CEREC® - Crowns in an Hour
Dr. Ringland Uses the Cerec Machine Watch This Video to Learn More About it
A crown fits over the entire top of the tooth above the gum line. Crowns cover, protect, seal and strengthen a tooth. A crown is needed when a filling just will not work. A crown may be made of gold, white porcelain, or porcelain fused to gold. There are many situations that may call for a crown:
Large decay. If a tooth has decay so deep and large that a filling will not stay, or if the tooth structure is weakened, a crown must be placed on the tooth to save it.
Large old fillings. When large old fillings break down, or get decay around them, they usually need to be crowned. It is important to crown a tooth that has been structurally weakened to prevent a cracked or broken tooth. Once a tooth breaks, it may not be possible to save it.
Cracked tooth. When a tooth is cracked, a filling will not seal the crack. A crown has to be placed over the tooth to hold it and the crack together. If a crown is not placed on the tooth, the tooth will become sensitive to chewing pressure, or will eventually break. It is important to crown a cracked tooth before it breaks, because in some cases a broken tooth cannot be crowned and must be extracted.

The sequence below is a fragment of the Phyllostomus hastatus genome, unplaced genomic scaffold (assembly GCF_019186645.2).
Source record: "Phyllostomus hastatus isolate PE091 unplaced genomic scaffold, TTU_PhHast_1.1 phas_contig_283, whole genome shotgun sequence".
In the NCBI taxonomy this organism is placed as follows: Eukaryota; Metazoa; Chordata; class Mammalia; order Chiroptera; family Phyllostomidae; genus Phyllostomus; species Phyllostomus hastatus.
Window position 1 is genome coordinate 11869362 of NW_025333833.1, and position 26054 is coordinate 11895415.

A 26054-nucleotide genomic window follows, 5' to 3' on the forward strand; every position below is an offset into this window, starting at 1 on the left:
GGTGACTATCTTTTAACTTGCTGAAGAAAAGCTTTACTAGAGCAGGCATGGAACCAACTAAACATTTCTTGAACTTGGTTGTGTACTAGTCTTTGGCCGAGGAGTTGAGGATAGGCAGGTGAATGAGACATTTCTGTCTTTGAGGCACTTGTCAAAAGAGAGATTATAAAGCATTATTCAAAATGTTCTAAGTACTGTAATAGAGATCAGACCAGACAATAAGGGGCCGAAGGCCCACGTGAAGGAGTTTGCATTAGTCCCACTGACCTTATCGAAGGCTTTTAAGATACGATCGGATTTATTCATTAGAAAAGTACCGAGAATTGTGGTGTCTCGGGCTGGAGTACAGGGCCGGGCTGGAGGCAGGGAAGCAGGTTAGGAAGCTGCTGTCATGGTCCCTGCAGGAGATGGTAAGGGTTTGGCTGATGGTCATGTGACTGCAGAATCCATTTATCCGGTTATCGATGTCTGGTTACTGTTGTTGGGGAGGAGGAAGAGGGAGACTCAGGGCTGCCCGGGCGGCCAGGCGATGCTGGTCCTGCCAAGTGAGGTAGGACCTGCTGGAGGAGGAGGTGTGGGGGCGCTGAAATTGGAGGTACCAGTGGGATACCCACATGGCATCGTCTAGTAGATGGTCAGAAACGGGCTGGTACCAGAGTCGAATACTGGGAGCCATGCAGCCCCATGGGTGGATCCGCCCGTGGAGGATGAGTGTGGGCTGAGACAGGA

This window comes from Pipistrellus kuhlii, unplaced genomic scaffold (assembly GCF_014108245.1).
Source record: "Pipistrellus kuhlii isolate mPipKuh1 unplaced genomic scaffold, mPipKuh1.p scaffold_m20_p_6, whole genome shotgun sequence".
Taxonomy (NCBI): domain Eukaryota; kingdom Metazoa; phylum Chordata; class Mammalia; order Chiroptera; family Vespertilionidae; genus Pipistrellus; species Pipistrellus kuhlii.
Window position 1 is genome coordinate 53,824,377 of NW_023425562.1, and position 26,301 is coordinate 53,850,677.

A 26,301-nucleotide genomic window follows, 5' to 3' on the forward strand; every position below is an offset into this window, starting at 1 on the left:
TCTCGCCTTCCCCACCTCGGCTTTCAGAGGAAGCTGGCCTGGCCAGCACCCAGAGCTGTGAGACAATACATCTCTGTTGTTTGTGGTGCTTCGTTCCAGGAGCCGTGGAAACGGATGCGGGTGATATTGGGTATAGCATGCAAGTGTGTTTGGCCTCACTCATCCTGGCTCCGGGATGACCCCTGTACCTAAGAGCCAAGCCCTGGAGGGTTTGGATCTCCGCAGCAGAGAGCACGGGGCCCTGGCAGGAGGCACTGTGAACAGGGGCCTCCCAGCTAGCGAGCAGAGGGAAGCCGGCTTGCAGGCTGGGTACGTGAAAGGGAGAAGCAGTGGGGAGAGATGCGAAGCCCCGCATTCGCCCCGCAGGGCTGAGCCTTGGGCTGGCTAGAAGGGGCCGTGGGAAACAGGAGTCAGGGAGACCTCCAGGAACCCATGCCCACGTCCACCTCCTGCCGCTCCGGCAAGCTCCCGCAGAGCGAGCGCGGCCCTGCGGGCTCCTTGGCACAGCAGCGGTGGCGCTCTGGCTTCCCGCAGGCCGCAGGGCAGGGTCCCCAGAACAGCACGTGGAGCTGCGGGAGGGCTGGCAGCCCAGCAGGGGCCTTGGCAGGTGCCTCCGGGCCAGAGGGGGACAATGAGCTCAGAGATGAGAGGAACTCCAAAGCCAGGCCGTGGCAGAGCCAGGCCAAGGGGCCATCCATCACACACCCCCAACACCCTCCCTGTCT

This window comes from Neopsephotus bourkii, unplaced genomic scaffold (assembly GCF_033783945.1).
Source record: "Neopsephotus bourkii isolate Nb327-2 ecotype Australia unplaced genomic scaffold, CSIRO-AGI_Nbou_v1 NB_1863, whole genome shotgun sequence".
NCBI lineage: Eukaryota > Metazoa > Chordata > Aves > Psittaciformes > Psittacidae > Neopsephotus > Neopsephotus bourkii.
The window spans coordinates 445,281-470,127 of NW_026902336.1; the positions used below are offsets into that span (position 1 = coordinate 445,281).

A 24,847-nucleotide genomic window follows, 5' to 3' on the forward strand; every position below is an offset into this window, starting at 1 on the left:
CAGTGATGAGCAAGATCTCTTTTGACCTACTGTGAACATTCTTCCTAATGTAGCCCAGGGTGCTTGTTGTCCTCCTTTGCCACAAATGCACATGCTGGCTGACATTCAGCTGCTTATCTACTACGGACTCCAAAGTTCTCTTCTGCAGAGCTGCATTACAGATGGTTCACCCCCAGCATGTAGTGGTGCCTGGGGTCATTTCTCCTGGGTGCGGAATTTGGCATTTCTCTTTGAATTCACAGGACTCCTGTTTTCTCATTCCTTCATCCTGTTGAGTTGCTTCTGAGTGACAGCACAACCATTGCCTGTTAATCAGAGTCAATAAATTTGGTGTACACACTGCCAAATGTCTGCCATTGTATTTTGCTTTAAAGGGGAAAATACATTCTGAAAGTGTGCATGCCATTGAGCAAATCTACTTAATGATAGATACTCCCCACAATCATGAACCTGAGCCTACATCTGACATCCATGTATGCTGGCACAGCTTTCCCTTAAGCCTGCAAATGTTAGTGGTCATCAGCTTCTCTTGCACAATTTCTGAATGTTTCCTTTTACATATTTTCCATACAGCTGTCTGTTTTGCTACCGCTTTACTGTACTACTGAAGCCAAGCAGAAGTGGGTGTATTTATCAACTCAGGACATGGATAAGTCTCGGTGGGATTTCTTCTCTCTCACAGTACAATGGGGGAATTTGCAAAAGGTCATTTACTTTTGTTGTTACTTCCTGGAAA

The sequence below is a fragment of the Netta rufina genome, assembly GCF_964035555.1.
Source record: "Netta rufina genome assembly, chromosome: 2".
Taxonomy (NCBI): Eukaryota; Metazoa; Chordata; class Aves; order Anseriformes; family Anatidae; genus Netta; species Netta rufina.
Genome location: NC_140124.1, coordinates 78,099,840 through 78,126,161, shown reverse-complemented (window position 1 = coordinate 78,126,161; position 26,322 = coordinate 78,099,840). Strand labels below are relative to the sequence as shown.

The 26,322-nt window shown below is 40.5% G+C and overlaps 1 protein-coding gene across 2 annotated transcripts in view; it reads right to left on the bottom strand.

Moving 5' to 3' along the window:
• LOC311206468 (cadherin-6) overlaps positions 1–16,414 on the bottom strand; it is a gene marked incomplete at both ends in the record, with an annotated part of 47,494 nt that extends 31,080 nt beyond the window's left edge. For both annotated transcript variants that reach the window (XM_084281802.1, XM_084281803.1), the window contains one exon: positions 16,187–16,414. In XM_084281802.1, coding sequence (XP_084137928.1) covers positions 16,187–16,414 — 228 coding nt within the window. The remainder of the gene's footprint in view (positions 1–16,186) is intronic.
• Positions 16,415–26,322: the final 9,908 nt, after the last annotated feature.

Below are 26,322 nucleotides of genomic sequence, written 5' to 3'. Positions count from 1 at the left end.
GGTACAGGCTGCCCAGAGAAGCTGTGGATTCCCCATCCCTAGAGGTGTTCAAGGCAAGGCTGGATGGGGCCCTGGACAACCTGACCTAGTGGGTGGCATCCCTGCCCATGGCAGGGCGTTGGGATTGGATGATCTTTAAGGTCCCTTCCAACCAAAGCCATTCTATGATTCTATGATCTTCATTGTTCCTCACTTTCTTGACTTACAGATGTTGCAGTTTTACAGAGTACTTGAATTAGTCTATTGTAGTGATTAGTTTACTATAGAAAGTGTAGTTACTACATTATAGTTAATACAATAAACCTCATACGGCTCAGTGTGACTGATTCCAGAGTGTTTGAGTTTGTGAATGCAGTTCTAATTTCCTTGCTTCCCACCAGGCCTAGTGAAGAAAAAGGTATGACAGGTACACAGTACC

Broken / Fractured tooth. A tooth that has broken is usually too weak to hold a filling. A crown will hold the tooth together and prevent it from breaking again. If the fracture involves the nerve, Root Canal Therapy may be required before the tooth is crowned. In some cases, a broken tooth cannot be saved and must be extracted.
Sensitive teeth. Teeth that are very sensitive, either from a lot of "wear", or from receded gums, sometimes require crowns to seal and protect the teeth from hot and cold sensitivity.
Root Canal Therapy. A tooth that has undergone Root Canal Therapy will need a crown to properly seal and protect the tooth. A tooth with Root Canal Therapy is more brittle than a tooth with a healthy nerve and blood supply. A crown provides the necessary support to the tooth.
In cosmetic dentistry, crowns (sometimes called "caps") are used less frequently since the advent of veneers, but in some cases a crown may be necessary for a particular tooth. A tooth with a bad fracture or a large filling may be a candidate for a crown instead of a veneer.
Before: This tooth has a large filling as shown. A crown is needed on this tooth, instead of a veneer, because there isn't enough natural tooth left to support a veneer. A crown will cover and protect the tooth, but will look the same as a veneer.
After: The top teeth now have veneers, except the one that had the large filling, which now has a crown.